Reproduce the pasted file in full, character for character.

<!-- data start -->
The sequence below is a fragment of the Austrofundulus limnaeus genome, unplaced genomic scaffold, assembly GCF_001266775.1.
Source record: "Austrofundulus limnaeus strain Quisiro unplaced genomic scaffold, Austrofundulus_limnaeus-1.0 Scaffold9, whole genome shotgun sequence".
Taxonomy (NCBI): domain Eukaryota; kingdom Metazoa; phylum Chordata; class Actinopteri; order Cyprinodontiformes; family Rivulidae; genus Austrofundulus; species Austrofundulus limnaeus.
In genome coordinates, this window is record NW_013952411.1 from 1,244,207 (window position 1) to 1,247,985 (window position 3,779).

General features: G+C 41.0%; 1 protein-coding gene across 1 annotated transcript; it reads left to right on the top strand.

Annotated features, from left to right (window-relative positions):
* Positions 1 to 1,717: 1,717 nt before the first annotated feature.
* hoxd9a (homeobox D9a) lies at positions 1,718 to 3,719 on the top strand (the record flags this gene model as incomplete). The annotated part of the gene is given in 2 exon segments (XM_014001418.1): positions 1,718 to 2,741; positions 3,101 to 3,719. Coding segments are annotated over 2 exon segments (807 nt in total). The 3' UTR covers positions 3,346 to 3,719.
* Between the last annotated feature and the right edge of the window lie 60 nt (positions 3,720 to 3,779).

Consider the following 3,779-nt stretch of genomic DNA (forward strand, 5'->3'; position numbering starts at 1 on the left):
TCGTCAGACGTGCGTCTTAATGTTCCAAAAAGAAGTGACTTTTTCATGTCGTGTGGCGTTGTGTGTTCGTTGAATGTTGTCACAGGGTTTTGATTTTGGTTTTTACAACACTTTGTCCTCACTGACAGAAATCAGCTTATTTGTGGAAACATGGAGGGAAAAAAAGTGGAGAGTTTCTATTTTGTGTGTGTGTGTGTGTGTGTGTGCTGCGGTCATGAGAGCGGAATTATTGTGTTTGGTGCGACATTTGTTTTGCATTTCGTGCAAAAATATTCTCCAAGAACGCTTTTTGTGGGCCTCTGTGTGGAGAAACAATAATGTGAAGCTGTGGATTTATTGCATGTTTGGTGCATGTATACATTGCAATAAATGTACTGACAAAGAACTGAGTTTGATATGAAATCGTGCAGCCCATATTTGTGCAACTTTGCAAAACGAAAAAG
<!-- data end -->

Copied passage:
The sequence below is a fragment of the Austrofundulus limnaeus genome, unplaced genomic scaffold, assembly GCF_001266775.1.
Source record: "Austrofundulus limnaeus strain Quisiro unplaced genomic scaffold, Austrofundulus_limnaeus-1.0 Scaffold9, whole genome shotgun sequence".
Taxonomy (NCBI): domain Eukaryota; kingdom Metazoa; phylum Chordata; class Actinopteri; order Cyprinodontiformes; family Rivulidae; genus Austrofundulus; species Austrofundulus limnaeus.
In genome coordinates, this window is record NW_013952411.1 from 1,244,207 (window position 1) to 1,247,985 (window position 3,779).

General features: G+C 41.0%; 1 protein-coding gene across 1 annotated transcript; it reads left to right on the top strand.

Annotated features, from left to right (window-relative positions):
* Positions 1 to 1,717: 1,717 nt before the first annotated feature.
* hoxd9a (homeobox D9a) lies at positions 1,718 to 3,719 on the top strand (the record flags this gene model as incomplete). The annotated part of the gene is given in 2 exon segments (XM_014001418.1): positions 1,718 to 2,741; positions 3,101 to 3,719. Coding segments are annotated over 2 exon segments (807 nt in total). The 3' UTR covers positions 3,346 to 3,719.
* Between the last annotated feature and the right edge of the window lie 60 nt (positions 3,720 to 3,779).

Consider the following 3,779-nt stretch of genomic DNA (forward strand, 5'->3'; position numbering starts at 1 on the left):
TCGTCAGACGTGCGTCTTAATGTTCCAAAAAGAAGTGACTTTTTCATGTCGTGTGGCGTTGTGTGTTCGTTGAATGTTGTCACAGGGTTTTGATTTTGGTTTTTACAACACTTTGTCCTCACTGACAGAAATCAGCTTATTTGTGGAAACATGGAGGGAAAAAAAGTGGAGAGTTTCTATTTTGTGTGTGTGTGTGTGTGTGTGTGCTGCGGTCATGAGAGCGGAATTATTGTGTTTGGTGCGACATTTGTTTTGCATTTCGTGCAAAAATATTCTCCAAGAACGCTTTTTGTGGGCCTCTGTGTGGAGAAACAATAATGTGAAGCTGTGGATTTATTGCATGTTTGGTGCATGTATACATTGCAATAAATGTACTGACAAAGAACTGAGTTTGATATGAAATCGTGCAGCCCATATTTGTGCAACTTTGCAAAACGAAAAAG